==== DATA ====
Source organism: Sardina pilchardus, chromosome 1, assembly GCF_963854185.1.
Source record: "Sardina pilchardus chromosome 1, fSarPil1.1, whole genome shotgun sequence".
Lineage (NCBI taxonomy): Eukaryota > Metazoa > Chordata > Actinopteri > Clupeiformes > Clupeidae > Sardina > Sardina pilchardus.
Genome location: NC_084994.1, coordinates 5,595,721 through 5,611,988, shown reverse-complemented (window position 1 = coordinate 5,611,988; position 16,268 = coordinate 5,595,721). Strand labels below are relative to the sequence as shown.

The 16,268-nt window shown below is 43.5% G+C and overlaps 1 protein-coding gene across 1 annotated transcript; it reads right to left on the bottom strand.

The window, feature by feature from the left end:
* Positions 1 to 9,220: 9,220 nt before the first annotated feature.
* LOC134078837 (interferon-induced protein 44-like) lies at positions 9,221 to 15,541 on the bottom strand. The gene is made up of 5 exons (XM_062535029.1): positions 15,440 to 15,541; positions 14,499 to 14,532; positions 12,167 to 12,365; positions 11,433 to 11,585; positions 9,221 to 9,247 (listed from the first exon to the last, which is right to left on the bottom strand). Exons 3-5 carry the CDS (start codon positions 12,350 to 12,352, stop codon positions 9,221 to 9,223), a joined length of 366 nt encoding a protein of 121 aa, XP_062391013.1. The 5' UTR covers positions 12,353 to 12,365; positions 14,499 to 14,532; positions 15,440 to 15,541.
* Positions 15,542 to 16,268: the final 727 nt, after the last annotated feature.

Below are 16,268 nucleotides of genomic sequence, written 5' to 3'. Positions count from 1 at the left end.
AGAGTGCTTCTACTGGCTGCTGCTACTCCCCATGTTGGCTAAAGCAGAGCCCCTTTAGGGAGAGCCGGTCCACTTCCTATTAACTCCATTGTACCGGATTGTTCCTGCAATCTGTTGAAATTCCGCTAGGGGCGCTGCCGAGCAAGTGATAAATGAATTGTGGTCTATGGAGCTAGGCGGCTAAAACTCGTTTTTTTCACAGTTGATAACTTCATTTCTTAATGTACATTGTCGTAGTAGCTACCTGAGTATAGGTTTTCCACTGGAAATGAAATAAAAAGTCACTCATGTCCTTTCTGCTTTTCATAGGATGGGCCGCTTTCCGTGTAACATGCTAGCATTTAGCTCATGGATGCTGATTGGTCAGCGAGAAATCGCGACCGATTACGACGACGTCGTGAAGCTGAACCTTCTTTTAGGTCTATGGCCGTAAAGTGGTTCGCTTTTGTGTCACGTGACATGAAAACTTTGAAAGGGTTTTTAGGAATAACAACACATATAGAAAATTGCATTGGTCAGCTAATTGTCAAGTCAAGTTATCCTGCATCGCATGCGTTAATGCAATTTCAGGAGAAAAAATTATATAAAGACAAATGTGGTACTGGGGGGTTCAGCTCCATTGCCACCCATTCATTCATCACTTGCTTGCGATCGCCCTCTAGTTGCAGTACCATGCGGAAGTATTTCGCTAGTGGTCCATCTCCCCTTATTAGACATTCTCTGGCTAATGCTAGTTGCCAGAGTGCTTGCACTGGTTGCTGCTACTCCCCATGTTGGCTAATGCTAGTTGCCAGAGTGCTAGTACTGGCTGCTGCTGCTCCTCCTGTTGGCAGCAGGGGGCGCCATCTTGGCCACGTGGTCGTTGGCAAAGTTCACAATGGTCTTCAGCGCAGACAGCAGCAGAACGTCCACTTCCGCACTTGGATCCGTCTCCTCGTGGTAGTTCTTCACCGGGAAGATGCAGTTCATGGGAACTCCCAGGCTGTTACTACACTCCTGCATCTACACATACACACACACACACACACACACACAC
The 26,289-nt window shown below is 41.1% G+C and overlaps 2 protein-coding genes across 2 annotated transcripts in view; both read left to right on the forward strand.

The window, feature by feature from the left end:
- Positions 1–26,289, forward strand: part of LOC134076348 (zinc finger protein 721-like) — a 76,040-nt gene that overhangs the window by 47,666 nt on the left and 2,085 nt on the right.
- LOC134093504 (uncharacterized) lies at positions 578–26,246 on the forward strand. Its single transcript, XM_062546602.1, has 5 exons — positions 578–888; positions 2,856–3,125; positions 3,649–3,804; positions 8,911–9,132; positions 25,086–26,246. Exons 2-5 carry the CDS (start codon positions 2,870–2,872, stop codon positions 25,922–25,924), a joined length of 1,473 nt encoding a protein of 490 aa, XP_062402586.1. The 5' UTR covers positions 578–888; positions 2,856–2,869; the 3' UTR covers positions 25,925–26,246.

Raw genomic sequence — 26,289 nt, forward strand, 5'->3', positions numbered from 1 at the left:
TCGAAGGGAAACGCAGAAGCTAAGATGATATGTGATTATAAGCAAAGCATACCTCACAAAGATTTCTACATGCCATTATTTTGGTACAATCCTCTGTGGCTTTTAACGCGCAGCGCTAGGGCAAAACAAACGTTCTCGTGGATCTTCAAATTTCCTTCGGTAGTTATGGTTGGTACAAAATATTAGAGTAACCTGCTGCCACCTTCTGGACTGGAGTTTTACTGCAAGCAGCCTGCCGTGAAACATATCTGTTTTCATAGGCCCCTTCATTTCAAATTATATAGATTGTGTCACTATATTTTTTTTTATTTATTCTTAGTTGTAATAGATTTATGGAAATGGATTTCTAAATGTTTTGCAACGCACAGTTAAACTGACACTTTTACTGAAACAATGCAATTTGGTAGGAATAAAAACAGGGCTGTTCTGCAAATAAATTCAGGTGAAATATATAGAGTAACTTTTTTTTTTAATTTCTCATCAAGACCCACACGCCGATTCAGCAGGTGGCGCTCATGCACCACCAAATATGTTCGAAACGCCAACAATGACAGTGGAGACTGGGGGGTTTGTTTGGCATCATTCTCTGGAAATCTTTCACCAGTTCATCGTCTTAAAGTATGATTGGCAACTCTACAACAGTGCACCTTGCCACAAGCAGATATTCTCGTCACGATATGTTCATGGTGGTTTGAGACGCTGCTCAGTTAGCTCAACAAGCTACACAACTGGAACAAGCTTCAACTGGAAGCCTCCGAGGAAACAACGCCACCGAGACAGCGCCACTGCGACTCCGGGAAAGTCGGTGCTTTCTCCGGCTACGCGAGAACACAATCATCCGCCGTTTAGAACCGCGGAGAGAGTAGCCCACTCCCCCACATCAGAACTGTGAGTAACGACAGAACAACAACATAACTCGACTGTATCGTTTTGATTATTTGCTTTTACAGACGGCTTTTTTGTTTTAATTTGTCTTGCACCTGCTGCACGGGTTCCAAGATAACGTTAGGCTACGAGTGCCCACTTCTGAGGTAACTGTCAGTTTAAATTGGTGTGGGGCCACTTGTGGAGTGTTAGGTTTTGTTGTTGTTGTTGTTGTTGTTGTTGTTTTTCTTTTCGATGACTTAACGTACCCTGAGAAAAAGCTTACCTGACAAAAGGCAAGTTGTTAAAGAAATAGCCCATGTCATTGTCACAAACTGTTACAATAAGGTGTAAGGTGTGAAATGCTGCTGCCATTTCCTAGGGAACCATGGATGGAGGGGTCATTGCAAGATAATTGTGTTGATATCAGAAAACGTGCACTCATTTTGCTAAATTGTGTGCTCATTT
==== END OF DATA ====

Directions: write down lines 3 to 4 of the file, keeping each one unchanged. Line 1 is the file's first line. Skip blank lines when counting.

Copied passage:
Lineage (NCBI taxonomy): Eukaryota > Metazoa > Chordata > Actinopteri > Clupeiformes > Clupeidae > Sardina > Sardina pilchardus.
Genome location: NC_084994.1, coordinates 5,595,721 through 5,611,988, shown reverse-complemented (window position 1 = coordinate 5,611,988; position 16,268 = coordinate 5,595,721). Strand labels below are relative to the sequence as shown.